Treatment of Asthma

Although there is no cure for asthma most people who have asthma are able to manage the disease and live normal active lives as long as they take good care of themselves and is compliant with their medication. 

Famous sportsman such as footballer David Beckham, basketball player Dennis Rodman and marathon runner Paula Radcliffe did not let asthma affect their life.

The goal of good asthma treatment is to control the disease and will achieve the following:

  • Prevent troublesome symptoms such as shortness of breath or coughing
  • Allows you to maintain normal activity and sleep undisturbed through the night
  • Reduce your need for quick-relief medicines
  • Reduce asthma flareups (exacerbations) and most importantly, prevent asthma attacks that could result in hospital admission

Medication for Asthma

Asthma is treated with two types of medication namely long-term control and quick-relief medicines.

Long-term control medicines help reduce airway inflammation and prevent asthma symptoms while quick-relief (or ‘rescue’ medicine) is required to relieve asthma symptoms that may flare up.

(a) Long-term medication includes:

  • Inhaled corticosteroids are the preferred medicine for long-term control of asthma because they reduce inflammation and swelling that makes airways sensitive to allergens
  • Inhaled long-acting beta2-agonists to relax the smooth muscles in the lungs open the airways may be added to inhaled corticosteroids to improve asthma control. Inhaled long-acting beta2-agonists should never be used on their own for long-term asthma control.
  • Nebulisers using anti-histamines such as Cromolyn as prophylaxis to prevent airway inflammation
  • Oral steroids may be required in severe asthma to get the asthma under control
  • Theophylline taken orally helps open the airways.
  • Immunomodulators, such as omalizumab (anti-IgE) is given as injection to reduce to body reaction to allergens

Long-term control medicine must be taken as instructed to control your asthma otherwise asthma symptoms will return or get worse if you stop taking your medicine.

(b) Quick-Relief Medicines

All asthma patients need quick-relief medicines when asthma symptoms flare up and inhaled short-acting beta2-agonists are the first choice for quick relief.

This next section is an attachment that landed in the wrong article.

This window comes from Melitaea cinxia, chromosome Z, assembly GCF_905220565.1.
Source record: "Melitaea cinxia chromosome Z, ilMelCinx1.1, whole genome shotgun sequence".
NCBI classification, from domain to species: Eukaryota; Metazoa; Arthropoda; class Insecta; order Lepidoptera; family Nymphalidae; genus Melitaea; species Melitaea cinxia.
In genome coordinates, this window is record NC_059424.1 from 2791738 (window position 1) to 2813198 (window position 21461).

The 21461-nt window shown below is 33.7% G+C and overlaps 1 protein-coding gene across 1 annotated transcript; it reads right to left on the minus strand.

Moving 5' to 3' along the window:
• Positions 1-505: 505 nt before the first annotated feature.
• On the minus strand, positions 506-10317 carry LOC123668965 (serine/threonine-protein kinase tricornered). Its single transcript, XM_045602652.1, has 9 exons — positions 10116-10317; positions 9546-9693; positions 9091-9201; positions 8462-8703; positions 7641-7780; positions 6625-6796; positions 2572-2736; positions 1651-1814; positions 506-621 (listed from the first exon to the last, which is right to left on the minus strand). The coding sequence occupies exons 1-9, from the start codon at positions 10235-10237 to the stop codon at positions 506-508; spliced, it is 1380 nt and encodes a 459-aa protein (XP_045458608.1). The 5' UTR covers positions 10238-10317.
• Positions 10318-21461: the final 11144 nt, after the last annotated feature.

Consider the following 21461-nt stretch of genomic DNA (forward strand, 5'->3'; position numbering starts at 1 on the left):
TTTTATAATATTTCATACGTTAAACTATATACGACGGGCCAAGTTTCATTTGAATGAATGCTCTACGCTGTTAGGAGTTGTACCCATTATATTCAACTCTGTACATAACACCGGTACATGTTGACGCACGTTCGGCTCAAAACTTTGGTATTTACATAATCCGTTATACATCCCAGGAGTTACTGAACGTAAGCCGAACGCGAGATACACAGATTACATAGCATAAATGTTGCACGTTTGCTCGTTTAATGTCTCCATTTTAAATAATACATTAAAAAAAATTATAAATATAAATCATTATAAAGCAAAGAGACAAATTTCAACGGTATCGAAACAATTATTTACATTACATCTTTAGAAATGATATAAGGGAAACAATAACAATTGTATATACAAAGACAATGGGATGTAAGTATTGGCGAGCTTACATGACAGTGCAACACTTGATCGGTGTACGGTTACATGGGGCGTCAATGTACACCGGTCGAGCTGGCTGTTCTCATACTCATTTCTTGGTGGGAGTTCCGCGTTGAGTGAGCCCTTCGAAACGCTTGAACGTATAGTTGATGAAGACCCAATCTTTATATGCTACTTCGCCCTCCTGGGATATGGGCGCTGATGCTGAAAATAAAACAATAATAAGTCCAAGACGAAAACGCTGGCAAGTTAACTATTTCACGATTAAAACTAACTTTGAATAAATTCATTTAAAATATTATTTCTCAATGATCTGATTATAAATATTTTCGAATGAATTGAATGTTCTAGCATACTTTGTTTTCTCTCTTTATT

This must be with you at all times to prevent a possible asthma attack which can occur anytime.

Take the quick-relief medicine the moment you first notice asthma symptoms.

Watch video on How to Use a Metered Dose Inhaler by use-inhalers.com

Treatment Plan

The initial treatment plan depends on the severity of your asthma and during the follow-up period, your doctor will make adjustments to your medications depending on how well the medication is controlling your symptoms and preventing asthma attacks. 

Do not worry too much if your asthma control varies over time because the medication will be adjusted to help you maintain the best control possible with the least amount of medicine necessary.

Asthma treatment for certain groups of people such as children and pregnant women need more supervision as their control may be more challenging.

What is the definition of good asthma control?

Asthma is well controlled if you have

  • symptoms no more than 2 days a week and don’t wake you up more than 2 nights a month
  • can do all your normal activities
  • take quick-relief medicines no more than 2 days a week
  • have no more than one asthma attack a year that requires you to take corticosteroids by mouth
  • peak flow which doesn’t drop below 80 percent of your personal best number

See your doctor is your asthma is NOT well controlled or if your peak flow score is less than 50% of your personal best score!


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